Years ago, I left a rather uninformed comment on this site about the sameyness of Mexican food. After having my pig-ignorant ears clipped, I stand by my statement that Tex-Mex food – basically, things wrapped in bread, such as burritos, fajitas, the hideously stodgy monster that is a chimi-changa – is quite samey.
Proper Mexican food is quite different indeed, but it’s been sadly lacking in Ireland. That’s why it was so delightful to hear about 777, a real, proper Mexican place on George’s Street from the people behind Dillinger’s and The Butcher Block in Ranelagh. The initial feedback suggested a slick marketing campaign and a hipster vibe. But what of the food?
Damien and I headed there a few weeks ago on the way to a Delorentos gig in the Button Factory, for which we’d acquired free tickets after some friends dropped out. Eating was kind of an afterthought, something we’d only remembered to do when it was 8.45pm, we were nearly at The Button Factory, and we were hungry. We figured we’d miss the first half hour or so of the gig.
The simple exterior and frosted windows made 777 somewhat difficult to find. Once inside, we were immediately struck by the level of detail.The Mexican/ South American decor, the art works, the low lighting, and the tiling: they all work together to create one of the most atmospheric and interesting dining rooms in Dublin.
Just as much attention to detail went into the perfectly pitched service. It was friendly, informal and breezy without that awful, Americanised over-familiarity that could very easily seep into a place as “cool” as this. More important: it was efficient. The waiting staff knew their menu, the bar staff knew their drinks. I’d suggest Cinnamon‘s owners send their staff here to learn a thing or two about customer service.
Yes, but what of the food? It’s definitely not the cheapest meal you’ll get in Dublin. In fact, there’s an argument to be made that it’s overpriced. A “pre-starter” of tortilla chips – the Mexican equivalent of a basket of bread or some prawn crackers – are a rather startling €8. Or fresh oysters on the half shell for €1.60 each. The starters/ small dishes are mostly between €9-12,which is relatively hefty. They include crisp filled tortillas, tacquitos (mini-tacos, more or less), soup, and ceviche. Three starters, we’re told = one main.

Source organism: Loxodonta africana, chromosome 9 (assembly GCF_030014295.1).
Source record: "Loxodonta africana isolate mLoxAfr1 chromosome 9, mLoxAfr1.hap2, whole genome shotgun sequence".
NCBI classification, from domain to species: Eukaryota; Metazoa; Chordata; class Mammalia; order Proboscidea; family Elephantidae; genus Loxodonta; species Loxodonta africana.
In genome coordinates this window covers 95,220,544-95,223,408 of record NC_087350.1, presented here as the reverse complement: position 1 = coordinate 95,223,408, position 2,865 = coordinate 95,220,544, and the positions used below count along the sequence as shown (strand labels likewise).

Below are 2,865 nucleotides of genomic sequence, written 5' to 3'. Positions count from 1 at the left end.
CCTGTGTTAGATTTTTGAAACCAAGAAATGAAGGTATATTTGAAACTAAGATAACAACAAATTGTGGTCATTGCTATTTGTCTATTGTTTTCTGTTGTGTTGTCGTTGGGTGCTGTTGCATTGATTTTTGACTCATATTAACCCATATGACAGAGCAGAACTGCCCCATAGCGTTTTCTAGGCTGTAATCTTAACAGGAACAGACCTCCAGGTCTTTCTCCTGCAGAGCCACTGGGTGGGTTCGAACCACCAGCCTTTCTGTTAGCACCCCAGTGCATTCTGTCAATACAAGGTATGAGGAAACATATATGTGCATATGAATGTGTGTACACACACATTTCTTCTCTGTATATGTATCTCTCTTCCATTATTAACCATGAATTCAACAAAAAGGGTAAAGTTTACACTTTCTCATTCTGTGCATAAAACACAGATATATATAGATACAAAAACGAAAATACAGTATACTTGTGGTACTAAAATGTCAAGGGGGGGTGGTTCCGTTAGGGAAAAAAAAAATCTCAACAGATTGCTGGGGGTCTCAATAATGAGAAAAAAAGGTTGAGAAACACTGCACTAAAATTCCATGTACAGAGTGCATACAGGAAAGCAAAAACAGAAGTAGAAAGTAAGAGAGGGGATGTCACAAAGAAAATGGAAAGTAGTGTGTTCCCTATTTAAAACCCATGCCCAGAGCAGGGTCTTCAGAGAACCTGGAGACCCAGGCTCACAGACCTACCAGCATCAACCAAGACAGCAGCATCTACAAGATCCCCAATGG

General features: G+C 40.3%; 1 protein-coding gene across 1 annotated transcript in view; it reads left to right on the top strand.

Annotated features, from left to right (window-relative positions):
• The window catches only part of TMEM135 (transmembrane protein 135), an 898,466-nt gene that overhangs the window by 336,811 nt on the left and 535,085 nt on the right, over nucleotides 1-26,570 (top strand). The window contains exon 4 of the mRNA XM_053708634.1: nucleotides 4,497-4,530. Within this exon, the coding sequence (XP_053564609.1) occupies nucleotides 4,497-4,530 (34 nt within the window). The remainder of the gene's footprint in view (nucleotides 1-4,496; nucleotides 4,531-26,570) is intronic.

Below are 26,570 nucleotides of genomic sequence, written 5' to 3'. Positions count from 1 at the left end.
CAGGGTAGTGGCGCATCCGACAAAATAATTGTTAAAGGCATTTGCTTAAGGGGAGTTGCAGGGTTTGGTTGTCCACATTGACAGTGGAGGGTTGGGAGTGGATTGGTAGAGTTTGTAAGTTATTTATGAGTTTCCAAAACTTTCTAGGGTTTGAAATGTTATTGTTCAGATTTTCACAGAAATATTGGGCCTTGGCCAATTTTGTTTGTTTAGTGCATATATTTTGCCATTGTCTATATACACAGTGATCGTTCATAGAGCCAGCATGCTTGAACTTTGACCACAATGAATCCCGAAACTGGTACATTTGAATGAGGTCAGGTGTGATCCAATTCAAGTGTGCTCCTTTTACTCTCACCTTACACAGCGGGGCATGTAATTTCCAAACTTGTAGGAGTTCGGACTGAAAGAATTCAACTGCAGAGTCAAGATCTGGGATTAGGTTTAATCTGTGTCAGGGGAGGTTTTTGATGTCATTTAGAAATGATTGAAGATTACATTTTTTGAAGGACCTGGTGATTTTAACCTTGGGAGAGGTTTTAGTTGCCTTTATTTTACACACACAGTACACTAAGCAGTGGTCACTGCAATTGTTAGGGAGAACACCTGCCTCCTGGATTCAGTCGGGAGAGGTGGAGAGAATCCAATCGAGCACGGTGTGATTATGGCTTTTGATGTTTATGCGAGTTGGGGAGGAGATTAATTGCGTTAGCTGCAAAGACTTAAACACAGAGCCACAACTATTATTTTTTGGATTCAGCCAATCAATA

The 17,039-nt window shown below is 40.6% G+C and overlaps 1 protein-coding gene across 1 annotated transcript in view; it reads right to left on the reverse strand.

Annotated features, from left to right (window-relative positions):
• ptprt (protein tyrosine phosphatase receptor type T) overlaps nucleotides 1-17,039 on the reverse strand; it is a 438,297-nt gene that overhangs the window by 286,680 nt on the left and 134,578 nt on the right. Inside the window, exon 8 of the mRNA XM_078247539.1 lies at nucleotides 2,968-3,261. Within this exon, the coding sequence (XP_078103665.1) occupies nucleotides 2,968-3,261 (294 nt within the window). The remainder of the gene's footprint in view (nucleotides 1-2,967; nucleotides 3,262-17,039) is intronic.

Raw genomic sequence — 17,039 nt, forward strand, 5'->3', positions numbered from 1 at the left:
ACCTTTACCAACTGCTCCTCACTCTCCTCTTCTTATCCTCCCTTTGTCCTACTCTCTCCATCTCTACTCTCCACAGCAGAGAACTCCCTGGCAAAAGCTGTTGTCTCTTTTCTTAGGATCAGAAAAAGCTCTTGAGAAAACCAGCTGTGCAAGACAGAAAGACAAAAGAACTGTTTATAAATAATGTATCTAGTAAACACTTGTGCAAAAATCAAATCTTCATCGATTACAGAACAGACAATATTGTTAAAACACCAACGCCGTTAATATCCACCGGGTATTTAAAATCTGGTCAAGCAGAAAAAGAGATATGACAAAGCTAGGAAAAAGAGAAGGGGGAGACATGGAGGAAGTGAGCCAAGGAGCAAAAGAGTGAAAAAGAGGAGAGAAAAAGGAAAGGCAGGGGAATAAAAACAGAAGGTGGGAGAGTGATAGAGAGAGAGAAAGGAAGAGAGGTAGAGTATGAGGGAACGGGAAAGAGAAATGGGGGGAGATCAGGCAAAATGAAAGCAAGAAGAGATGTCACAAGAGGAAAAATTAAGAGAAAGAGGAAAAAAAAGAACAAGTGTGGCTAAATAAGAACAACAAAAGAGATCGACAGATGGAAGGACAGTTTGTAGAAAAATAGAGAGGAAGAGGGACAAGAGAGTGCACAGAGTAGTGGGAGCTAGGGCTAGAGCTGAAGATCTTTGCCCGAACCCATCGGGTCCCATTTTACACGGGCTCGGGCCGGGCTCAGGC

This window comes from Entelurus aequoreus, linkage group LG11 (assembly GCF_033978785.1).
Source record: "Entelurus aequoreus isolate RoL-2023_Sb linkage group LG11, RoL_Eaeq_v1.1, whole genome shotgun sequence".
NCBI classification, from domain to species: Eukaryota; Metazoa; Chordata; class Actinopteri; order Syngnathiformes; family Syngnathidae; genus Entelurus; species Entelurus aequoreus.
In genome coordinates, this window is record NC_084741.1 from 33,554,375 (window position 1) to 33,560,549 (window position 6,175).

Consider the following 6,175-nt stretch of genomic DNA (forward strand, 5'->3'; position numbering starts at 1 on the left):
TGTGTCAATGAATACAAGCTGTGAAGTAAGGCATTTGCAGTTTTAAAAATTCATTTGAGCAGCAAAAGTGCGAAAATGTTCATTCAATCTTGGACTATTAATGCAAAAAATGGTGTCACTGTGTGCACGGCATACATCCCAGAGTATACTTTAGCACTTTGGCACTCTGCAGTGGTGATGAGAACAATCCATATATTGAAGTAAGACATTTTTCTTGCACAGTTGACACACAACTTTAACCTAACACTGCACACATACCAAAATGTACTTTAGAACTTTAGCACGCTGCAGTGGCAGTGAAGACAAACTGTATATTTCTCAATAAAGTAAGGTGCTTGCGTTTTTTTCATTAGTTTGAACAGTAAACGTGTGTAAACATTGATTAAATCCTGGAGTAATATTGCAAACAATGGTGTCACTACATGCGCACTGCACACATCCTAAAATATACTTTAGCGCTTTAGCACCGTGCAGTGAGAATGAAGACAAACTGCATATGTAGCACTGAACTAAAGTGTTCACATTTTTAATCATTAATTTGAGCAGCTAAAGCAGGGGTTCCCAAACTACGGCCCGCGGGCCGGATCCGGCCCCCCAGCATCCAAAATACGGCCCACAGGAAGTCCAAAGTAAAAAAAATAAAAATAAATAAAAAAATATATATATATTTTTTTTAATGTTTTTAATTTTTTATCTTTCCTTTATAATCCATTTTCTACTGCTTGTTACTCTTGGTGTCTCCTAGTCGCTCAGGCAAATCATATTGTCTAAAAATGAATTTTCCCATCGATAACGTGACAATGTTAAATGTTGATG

Remember how I said that we were in a bit of a rush? Well, after the first cocktail – a Violencia Roja (a rather expensive €11) consisting of gin, lemon juice, jalapeño and rosemary syrup, and creole bitters – time started to drift. This was an outstanding cocktail with a beautiful balance of flavours, and it tasted exactly like, I imagine, a hot summer’s day in Mexico. The Michelada cocktail – beer served over ice with tabasco, worcestershire, lime and chilli – sounded amazing, but too much of a hangover cure for a Saturday night. Also tempting was the ginormous selection of tequilas, but restraint kicked in.
The mains themselves were excellent. Roasted organic chicken, served with smoked onions, white rice, and black beans, cost €22. Really delicious, tender and juicy chicken with a salty, smoky marinade, cooked over a wood-burning grill, with some simple and well chosen sides. This was big enough for two; a smaller portion would have done fine, and could have been cheaper. Damien, however, had no complaints.
My own main was a braised beef short rib with smoked bacon, sweet camote (sweet potato) and molé sauce (a concoction of Mexican ingredients simmered into a thick, sweet sauce), and cost €20. The beef collapsed from the bones, and then I wanted to suck the bones. Not the cheapest but, I hesitantly say, worth the money – if you have it, of course.
Strip aside the hype, the perfectly pitched marketing, and the subtle shop-front which suggests that only those in the know should eat here, and this new venture is a very welcome addition to the city. A decent grill is long overdue in Dublin – though I’ve yet to try Joe Macken’s new place, Bear – as is a real Mexican place. 777 wouldn’t be my first choice when money is tight, but I reckon it’s a surefire bet for a really lovely treat in and around pay day.
Oh, and that Delorento’s gig? Sorry to the Delorento’s lads – especially Níal – but the food, service, decor and atmosphere in 777 led us astray, and we lost track of time. When we looked at our watches, it was 11pm. We’d missed the show.